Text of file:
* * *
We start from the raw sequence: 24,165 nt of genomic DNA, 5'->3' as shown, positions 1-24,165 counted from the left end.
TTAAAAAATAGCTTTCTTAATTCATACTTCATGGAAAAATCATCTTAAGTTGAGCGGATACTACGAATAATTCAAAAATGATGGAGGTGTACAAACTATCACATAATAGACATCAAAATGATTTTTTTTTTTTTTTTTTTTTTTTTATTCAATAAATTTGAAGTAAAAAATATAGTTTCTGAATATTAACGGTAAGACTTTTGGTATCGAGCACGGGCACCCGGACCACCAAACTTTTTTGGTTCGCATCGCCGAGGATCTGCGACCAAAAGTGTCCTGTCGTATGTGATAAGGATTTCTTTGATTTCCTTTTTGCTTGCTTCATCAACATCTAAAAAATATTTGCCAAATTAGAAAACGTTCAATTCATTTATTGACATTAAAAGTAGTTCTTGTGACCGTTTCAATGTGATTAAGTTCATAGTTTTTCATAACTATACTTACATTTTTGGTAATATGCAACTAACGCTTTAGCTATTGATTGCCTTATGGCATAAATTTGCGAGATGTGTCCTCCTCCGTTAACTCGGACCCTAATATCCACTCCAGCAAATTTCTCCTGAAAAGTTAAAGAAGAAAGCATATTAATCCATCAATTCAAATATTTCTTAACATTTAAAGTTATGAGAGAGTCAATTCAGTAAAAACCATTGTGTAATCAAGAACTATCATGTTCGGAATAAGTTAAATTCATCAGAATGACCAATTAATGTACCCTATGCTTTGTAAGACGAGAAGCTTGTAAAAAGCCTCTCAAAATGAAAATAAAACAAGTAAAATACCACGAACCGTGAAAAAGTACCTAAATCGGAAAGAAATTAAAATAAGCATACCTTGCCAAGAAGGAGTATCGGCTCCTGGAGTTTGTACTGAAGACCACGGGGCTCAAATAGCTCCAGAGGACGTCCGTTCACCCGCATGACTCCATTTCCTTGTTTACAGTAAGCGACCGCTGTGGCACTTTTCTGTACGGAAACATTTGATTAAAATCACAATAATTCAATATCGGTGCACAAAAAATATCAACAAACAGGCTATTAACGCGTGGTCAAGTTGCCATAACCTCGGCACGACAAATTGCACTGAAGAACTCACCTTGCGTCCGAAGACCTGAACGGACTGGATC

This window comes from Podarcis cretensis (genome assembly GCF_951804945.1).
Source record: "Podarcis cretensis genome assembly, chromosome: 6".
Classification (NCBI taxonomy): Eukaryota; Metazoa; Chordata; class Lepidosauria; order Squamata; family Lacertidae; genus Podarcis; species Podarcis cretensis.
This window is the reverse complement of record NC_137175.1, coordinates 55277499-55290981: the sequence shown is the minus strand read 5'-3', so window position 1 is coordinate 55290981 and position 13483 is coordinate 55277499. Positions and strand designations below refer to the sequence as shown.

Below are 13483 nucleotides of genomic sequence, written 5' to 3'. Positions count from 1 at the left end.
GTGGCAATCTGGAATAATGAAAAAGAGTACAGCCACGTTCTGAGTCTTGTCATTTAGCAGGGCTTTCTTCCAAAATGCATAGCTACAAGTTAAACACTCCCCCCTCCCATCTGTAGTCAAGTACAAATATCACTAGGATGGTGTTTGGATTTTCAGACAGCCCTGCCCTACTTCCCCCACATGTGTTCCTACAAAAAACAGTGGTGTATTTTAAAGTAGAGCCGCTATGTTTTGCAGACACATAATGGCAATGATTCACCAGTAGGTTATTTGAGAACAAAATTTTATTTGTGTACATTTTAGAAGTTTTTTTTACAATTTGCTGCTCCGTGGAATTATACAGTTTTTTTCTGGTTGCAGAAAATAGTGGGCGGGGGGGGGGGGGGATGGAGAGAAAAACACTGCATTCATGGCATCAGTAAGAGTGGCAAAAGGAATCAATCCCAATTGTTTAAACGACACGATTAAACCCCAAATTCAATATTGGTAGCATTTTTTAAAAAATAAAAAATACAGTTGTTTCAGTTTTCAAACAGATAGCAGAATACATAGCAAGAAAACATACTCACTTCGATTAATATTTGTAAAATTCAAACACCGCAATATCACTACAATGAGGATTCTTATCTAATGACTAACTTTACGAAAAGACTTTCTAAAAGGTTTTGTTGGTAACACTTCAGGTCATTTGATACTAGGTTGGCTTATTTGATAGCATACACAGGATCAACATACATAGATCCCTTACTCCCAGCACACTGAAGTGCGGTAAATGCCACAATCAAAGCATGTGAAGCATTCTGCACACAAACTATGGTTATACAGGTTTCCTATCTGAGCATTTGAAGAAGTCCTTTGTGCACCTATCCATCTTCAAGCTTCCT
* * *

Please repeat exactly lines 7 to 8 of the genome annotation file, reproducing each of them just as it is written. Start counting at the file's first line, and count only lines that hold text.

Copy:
Below are 13483 nucleotides of genomic sequence, written 5' to 3'. Positions count from 1 at the left end.
GTGGCAATCTGGAATAATGAAAAAGAGTACAGCCACGTTCTGAGTCTTGTCATTTAGCAGGGCTTTCTTCCAAAATGCATAGCTACAAGTTAAACACTCCCCCCTCCCATCTGTAGTCAAGTACAAATATCACTAGGATGGTGTTTGGATTTTCAGACAGCCCTGCCCTACTTCCCCCACATGTGTTCCTACAAAAAACAGTGGTGTATTTTAAAGTAGAGCCGCTATGTTTTGCAGACACATAATGGCAATGATTCACCAGTAGGTTATTTGAGAACAAAATTTTATTTGTGTACATTTTAGAAGTTTTTTTTACAATTTGCTGCTCCGTGGAATTATACAGTTTTTTTCTGGTTGCAGAAAATAGTGGGCGGGGGGGGGGGGGGATGGAGAGAAAAACACTGCATTCATGGCATCAGTAAGAGTGGCAAAAGGAATCAATCCCAATTGTTTAAACGACACGATTAAACCCCAAATTCAATATTGGTAGCATTTTTTAAAAAATAAAAAATACAGTTGTTTCAGTTTTCAAACAGATAGCAGAATACATAGCAAGAAAACATACTCACTTCGATTAATATTTGTAAAATTCAAACACCGCAATATCACTACAATGAGGATTCTTATCTAATGACTAACTTTACGAAAAGACTTTCTAAAAGGTTTTGTTGGTAACACTTCAGGTCATTTGATACTAGGTTGGCTTATTTGATAGCATACACAGGATCAACATACATAGATCCCTTACTCCCAGCACACTGAAGTGCGGTAAATGCCACAATCAAAGCATGTGAAGCATTCTGCACACAAACTATGGTTATACAGGTTTCCTATCTGAGCATTTGAAGAAGTCCTTTGTGCACCTATCCATCTTCAAGCTTCCT